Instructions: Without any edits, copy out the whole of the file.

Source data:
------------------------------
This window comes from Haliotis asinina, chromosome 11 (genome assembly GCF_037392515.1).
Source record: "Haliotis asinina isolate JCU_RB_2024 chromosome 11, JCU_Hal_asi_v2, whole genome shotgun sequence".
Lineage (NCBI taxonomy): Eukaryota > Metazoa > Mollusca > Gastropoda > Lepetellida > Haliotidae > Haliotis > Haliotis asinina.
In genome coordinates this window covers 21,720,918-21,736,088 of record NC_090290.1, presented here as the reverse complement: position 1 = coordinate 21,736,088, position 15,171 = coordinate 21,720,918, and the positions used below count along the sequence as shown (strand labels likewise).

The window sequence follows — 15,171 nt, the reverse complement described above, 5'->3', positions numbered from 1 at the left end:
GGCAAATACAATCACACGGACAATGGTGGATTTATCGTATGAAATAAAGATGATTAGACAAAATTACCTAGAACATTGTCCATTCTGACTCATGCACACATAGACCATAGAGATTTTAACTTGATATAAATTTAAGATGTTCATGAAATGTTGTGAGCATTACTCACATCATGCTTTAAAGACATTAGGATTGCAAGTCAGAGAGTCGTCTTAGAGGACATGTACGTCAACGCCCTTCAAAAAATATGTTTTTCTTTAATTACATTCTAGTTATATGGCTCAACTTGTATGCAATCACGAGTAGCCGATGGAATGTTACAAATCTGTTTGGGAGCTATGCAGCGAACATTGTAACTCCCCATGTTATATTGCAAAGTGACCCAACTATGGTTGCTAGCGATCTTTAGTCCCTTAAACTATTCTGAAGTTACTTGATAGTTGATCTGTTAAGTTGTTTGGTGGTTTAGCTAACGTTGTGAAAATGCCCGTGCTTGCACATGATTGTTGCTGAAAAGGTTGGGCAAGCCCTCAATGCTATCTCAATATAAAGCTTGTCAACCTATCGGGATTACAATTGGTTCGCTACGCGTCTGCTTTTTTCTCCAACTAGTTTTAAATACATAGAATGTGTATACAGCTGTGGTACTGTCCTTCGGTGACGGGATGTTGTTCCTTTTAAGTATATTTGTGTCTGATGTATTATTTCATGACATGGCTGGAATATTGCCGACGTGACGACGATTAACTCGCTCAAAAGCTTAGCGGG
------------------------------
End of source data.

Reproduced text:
This window comes from Haliotis asinina, chromosome 11 (genome assembly GCF_037392515.1).
Source record: "Haliotis asinina isolate JCU_RB_2024 chromosome 11, JCU_Hal_asi_v2, whole genome shotgun sequence".
Lineage (NCBI taxonomy): Eukaryota > Metazoa > Mollusca > Gastropoda > Lepetellida > Haliotidae > Haliotis > Haliotis asinina.
In genome coordinates this window covers 21,720,918-21,736,088 of record NC_090290.1, presented here as the reverse complement: position 1 = coordinate 21,736,088, position 15,171 = coordinate 21,720,918, and the positions used below count along the sequence as shown (strand labels likewise).

The window sequence follows — 15,171 nt, the reverse complement described above, 5'->3', positions numbered from 1 at the left end:
GGCAAATACAATCACACGGACAATGGTGGATTTATCGTATGAAATAAAGATGATTAGACAAAATTACCTAGAACATTGTCCATTCTGACTCATGCACACATAGACCATAGAGATTTTAACTTGATATAAATTTAAGATGTTCATGAAATGTTGTGAGCATTACTCACATCATGCTTTAAAGACATTAGGATTGCAAGTCAGAGAGTCGTCTTAGAGGACATGTACGTCAACGCCCTTCAAAAAATATGTTTTTCTTTAATTACATTCTAGTTATATGGCTCAACTTGTATGCAATCACGAGTAGCCGATGGAATGTTACAAATCTGTTTGGGAGCTATGCAGCGAACATTGTAACTCCCCATGTTATATTGCAAAGTGACCCAACTATGGTTGCTAGCGATCTTTAGTCCCTTAAACTATTCTGAAGTTACTTGATAGTTGATCTGTTAAGTTGTTTGGTGGTTTAGCTAACGTTGTGAAAATGCCCGTGCTTGCACATGATTGTTGCTGAAAAGGTTGGGCAAGCCCTCAATGCTATCTCAATATAAAGCTTGTCAACCTATCGGGATTACAATTGGTTCGCTACGCGTCTGCTTTTTTCTCCAACTAGTTTTAAATACATAGAATGTGTATACAGCTGTGGTACTGTCCTTCGGTGACGGGATGTTGTTCCTTTTAAGTATATTTGTGTCTGATGTATTATTTCATGACATGGCTGGAATATTGCCGACGTGACGACGATTAACTCGCTCAAAAGCTTAGCGGG